Over the weekend, Newsweek and ProPublica co-published a piece that says, in short: The $6 billion the U.S. government has spent since '02 training the Afghan police force has gone to waste, and the entire program -- which has involved "buying weapons, building police academies, and hiring defense contractors to train the recruits" -- has been "a disaster." Among the reasons cited: The State Department didn't give outside defense contractors -- among then DynCorp, whose recruiting offices are based in Fort Worth -- enough time to train officers, which wouldn't have mattered anyway, since many Afghan cops were corrupt to begin with. Not so's the U.S. government noticed: According to the report, "Only three [State Department] contract officers were on the ground overseeing DynCorp's $1.7 billion training contract," and the whole relationship turned "dysfunctional." A government audit in January said the same thing.
To that story, then, add this new wrinkle courtesy Courthouse News: On Friday in Dallas federal court, North Texan Michael Riddle, a former senior employment manager in Fort Worth, sued DynCorp and several of its locally based employees, claiming they fired him in September 2009 after he refused to cover for the company with the State Department.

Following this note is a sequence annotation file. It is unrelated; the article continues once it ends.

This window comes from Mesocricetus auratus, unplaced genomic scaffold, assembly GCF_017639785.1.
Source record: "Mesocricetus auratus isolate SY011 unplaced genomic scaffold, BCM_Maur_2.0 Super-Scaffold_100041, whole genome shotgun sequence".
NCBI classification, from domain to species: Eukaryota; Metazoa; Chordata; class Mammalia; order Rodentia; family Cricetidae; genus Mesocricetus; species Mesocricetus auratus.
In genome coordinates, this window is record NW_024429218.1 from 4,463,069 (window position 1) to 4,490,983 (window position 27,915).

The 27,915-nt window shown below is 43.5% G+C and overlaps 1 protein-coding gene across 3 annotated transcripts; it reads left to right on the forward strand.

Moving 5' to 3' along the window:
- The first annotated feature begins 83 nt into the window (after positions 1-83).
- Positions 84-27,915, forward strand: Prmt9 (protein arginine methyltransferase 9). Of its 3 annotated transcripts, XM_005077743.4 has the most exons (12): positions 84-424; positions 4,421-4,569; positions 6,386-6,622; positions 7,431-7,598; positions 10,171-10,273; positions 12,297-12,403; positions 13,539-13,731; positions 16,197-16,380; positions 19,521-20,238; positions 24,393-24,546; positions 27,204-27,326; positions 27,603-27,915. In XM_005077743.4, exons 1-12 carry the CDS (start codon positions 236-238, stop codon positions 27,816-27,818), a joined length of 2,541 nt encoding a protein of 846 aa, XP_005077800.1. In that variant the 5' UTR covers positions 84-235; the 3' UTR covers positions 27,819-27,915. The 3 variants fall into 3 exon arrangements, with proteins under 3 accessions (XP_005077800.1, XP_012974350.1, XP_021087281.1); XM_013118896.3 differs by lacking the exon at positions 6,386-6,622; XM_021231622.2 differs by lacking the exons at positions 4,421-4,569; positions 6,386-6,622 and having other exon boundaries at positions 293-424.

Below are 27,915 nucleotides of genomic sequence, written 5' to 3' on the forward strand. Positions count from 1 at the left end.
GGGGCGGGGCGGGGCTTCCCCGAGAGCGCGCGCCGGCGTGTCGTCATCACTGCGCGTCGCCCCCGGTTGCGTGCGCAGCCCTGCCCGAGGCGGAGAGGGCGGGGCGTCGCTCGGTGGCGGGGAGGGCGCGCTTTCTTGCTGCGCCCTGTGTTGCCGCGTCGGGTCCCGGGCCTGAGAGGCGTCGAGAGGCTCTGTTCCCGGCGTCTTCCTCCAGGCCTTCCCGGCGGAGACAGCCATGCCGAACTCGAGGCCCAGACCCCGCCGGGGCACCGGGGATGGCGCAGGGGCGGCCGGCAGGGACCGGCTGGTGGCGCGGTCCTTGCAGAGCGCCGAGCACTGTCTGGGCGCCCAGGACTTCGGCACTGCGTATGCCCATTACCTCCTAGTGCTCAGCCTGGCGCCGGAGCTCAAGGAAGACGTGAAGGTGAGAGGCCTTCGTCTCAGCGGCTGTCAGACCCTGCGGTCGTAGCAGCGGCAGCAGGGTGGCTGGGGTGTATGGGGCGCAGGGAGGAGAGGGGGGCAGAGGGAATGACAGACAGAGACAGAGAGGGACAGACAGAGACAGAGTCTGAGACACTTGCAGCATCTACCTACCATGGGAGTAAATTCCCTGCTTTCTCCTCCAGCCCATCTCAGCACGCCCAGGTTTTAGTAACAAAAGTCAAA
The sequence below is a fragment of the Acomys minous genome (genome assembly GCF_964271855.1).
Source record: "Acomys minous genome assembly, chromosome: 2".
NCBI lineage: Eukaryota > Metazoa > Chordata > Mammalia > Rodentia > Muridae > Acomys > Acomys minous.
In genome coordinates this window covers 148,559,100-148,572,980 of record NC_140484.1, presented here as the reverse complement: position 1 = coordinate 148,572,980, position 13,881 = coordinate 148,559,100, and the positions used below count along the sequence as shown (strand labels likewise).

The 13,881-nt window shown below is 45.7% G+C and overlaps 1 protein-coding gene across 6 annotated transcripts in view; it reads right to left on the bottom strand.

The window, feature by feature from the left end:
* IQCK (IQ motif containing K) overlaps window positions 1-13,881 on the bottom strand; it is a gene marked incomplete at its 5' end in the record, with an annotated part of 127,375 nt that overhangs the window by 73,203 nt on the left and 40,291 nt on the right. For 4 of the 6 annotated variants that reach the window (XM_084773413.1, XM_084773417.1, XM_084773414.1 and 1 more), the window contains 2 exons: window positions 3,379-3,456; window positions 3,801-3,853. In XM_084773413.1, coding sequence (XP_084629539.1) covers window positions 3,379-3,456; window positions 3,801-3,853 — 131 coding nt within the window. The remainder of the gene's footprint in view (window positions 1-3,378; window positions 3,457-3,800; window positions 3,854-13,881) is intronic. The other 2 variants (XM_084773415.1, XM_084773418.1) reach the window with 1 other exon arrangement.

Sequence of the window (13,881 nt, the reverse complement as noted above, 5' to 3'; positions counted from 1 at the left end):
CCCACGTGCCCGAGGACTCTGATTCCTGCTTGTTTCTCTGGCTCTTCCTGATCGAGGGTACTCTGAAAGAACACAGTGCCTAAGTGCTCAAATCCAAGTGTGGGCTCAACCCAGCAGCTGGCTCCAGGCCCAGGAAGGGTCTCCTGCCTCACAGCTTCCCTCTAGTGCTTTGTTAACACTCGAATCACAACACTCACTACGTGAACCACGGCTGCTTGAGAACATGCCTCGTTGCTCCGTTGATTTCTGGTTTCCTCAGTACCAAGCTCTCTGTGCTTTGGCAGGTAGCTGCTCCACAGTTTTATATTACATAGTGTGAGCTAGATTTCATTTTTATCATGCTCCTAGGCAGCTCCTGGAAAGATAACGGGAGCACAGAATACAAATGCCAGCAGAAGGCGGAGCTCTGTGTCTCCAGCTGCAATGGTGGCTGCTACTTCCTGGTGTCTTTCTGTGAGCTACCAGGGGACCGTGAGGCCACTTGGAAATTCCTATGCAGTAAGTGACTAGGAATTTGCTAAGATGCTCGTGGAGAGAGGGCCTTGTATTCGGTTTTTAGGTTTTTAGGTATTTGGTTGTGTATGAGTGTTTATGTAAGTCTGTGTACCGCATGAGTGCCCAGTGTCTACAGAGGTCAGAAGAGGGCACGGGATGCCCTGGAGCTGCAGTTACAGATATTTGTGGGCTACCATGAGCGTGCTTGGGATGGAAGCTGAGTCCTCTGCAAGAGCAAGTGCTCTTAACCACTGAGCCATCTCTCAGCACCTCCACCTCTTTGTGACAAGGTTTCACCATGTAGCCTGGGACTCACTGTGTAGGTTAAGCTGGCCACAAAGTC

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Riddle alleges that DynCorp -- no stranger to lurid scandals in recent years -- took millions from the government to create "a list of ready, willing and able Americans with prior law enforcement backgrounds" who could be sent to Iraq or Afghanistan, among other hotspots. But, Riddle says, DynCorp never actually created the database, codename CADRE. It was, Riddle alleges, "a phantom database," for which State paid $1 million annually. Says the suit, Riddle's "complaining about this ruse earned him a fast exit to the unemployment line."
For several years, he says, the government never asked for CADRE. And on those rare occasions when it finally did, DynCorp asked for deferrals, which it received. But in December 2008, Riddle says, State said, Now or never. Riddle alleges that his higher-ups told him to submit to State his own database, used in conjunction with a training facility in Virginia, in place of CADRE. Riddle alleges that when he told his higher-ups that he would do no such thing, he was reminded to be a loyal team player. In the end, Riddle says, he refused to play ball and was eventually fired late last year.
Which is just some of what the lawsuit alleges. It reads like an outline for a screenplay, alleging that DynCorp and the State Department were in bed together in more ways than one. Efforts to reach DynCorp spokesman Douglas Ebner have been unsuccessful this morning. And messages have been left for Riddle's downtown Dallas attorneys.
So happens the suit was filed the very week the General Accounting Office ruled that the Army fouled up when gave The Company Formerly Known as Blackwater a billion-dollar contract to train the Afghan police. The reason GAO intervened in the first place: DynCorp claimed it should have been allowed to bid on the contract ... since it already has a similar deal to train Afghan police with the State Department. Which means DynCorp now gets a shot at that billion as well.